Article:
Think Jordan Peterson represents rational thought? Think again!

If his flop in his debate with Slavoj Žižek hadn’t proved it already, let’s say it loud and clear: Jordan B. Peterson is an intellectually dishonest charlatan. Let me dismantle his arguments on sexual selection to prove why.

Peterson, a self-help guru and psychology lecturer, claims in his best-selling 12 Rules for Life: ‘most men do not meet female human standards. It is for this reason that women on dating sites rate 85 per cent of men as below average in attractiveness.’ He goes on: ‘Women’s proclivity to say no, more than any other force has shaped our [biological] evolution into the creative, industrious, upright … creatures that we are.’ Somehow, to Peterson, female sexual selection has been a transhistorical phenomenon since we were primates. Men must learn to accept this.

Superficially, we might give this story credit. Men’s Tinder profiles often habitually mention height. Furthermore, studies have confirmed that women are far more likely to emphasise height than men with regard to dating.

Why does Peterson ignore decades of social science?

However, George Yancey, an author on one such study from the University of Texas, says ‘the masculine ability to offer physical protection is clearly connected to the gender stereotype of men as protectors’. Critically, Yancey emphasises how this is not a natural condition: ‘in a society that encourages men to be dominant and women to be submissive, having the image of tall men hovering over short women reinforces this value.’ The norms that surround us give birth to our dating expectations.

Some men blame women for dismissing men who don’t work out, or who’re of short stature. But don’t forget that women are constantly subjected to masculine visualisations too. Consider Twilight, if you’re not convinced. There, two buff men play to women’s imagined preferences; Edward and Jacob. Both display supernatural strength and are intensely protective of the female part of the films’ love triangle.

Did we love it? Emphatically yes. We applauded Jacob’s abs in theatres. Meanwhile, the films cast the female lead, Bella, as weak and without agency. If this fiction reflects our society, not only do women yearn to feel safe, but men want something defenceless to look after too. Norms work both ways.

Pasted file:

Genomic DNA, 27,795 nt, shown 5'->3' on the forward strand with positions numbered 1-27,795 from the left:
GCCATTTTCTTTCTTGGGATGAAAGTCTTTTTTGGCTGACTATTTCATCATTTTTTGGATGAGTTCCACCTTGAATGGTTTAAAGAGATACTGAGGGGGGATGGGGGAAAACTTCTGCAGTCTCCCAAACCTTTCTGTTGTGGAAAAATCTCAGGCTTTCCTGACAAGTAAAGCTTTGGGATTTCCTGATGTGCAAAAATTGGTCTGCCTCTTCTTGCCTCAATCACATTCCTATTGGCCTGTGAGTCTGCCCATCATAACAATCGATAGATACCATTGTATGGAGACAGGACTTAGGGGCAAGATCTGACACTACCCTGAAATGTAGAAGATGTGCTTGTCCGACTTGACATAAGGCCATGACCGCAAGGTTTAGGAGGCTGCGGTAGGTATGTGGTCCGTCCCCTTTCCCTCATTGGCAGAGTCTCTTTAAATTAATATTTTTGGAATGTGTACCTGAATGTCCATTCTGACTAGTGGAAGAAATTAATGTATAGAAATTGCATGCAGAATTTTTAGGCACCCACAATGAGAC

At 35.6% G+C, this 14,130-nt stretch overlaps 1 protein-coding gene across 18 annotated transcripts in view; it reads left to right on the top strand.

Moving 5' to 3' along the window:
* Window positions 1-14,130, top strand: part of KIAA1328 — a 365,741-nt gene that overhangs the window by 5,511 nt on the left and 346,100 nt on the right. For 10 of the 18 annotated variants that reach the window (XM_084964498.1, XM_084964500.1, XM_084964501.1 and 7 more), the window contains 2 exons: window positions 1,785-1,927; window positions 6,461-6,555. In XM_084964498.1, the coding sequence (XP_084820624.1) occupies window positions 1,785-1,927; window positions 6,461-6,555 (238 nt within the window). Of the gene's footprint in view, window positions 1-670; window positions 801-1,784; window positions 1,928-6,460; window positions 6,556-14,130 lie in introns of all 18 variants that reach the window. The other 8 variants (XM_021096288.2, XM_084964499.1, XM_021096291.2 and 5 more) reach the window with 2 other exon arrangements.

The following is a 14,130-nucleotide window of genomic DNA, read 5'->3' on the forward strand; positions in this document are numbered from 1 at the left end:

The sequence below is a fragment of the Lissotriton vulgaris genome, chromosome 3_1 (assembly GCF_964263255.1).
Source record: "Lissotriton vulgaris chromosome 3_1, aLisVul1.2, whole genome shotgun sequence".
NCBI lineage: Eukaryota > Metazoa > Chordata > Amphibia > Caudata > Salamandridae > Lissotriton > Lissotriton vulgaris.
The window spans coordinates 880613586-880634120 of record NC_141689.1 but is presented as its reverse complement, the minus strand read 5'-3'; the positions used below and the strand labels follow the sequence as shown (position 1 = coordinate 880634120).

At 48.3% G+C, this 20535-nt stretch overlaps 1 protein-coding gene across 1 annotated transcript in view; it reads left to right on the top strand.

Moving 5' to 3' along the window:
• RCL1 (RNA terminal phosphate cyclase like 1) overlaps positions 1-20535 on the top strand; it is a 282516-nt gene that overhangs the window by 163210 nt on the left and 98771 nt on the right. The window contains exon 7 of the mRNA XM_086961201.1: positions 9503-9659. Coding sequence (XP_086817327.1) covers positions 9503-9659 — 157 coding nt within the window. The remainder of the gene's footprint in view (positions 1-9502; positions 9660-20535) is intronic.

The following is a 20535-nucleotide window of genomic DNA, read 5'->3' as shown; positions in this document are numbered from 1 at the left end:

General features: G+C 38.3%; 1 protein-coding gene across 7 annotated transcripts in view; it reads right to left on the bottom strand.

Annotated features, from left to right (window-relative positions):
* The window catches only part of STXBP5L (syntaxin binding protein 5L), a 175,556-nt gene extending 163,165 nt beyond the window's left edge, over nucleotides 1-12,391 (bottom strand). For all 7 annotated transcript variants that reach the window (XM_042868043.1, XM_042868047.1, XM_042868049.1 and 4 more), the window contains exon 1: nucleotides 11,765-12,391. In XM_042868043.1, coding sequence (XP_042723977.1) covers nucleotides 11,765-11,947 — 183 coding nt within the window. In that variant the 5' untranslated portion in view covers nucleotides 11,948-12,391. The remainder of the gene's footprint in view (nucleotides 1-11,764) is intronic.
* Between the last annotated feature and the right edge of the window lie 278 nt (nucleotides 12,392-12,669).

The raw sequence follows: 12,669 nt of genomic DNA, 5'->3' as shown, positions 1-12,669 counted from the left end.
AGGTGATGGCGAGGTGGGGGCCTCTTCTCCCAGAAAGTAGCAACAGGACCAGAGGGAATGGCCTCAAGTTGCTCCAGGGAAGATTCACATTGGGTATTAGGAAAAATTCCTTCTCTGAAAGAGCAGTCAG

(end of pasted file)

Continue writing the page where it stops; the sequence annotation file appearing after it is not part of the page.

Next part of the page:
Logical fallacies 

Peterson’s argument about human evolution is dishonest in not acknowledging basic social scientific observations. Undoubtedly, our pre-human ancestors followed instinctual criteria when choosing their sexual partners. However, since Tinder users don’t live in caves, we can’t theorise about modern dating using paleolithic examples. Furthermore, not all singles looking for love are of reproductive age, and not all women have reproductive capabilities. What’s more, not everyone is straight.

The notion of women’s authority to say ‘no’ always denied men of opportunities to impregnate them is also fiction. Women have often said no. In many cases this hasn’t stopped men from getting what they want anyway. Peterson hasn’t considered consent in his idealised evolution narrative. Our ancestors only recognised rape and heteronormative traditions of marriage and family as they evolved social morality and culture.

In the animal kingdom, non-consensual intercourse is frequent in procreation. Why does Peterson maintain that humans are slaves to animal instincts, if we are indeed evolved, ‘creative, industrious’ creatures? Surely he can’t have it both ways

Women and present society

Moreover, other modern social factors explain why women may feel a stronger need for protection. Given that street harassment enters women’s life before puberty, many women unsurprisingly, actively or subconsciously, seek protective partners. This could explain why some women seek tall, athletic blokes. 

Consider another classic masculine trope: the trophy wife. Beautiful, young women alongside older men supposedly signal success and power. If the patriarchy ever manifest itself to convince us of its existence, it’d be in the bloated, cantaloupe form of Donald Trump. What an example of a man validating his masculinity and entitlement by marrying a model, twenty-four years his junior! We could list countless other examples. Meanwhile, Demi Moore’s relationship with Aston Kutcher had a sizeable age-gap too. But the derision towards older women dating younger men isn’t faced by males. ‘Successful’ men encounter huge expectations to enshrine their egos in slim, young women’s bodies. Similarly, women feel compelled to pick guys who’re wealthy and powerful; another patriarchal norm that entrenches the tradition of male providers.

Dangerously, Peterson’s disingenuous stories of male victimhood inspire real tragedies. Members of the incel movement – characterized by angry, white men who blame women for their stagnant sex lives –  expect that women should immediately and freely meet their demand for sex. This inspired violent and fatal results for women, like the Toronto van attack last year.

Is this what we’ve become? Is this the evolved, ‘industrious and creative’ state that we’ve aspired to? If you still think Peterson is a beacon of rationality, think again.

Sukhmani Sethi studies law at University of London and blogs at sukhmanisethi.com.

Photo credit: Gage Skidmore, under Creative Commons Attribution-ShareAlike 2.0 Generic (CC BY-SA 2.0), with modifications.

Want to write a reply? Email the opinion editor at david.dahlborn.13 [at] ucl.ac.uk.



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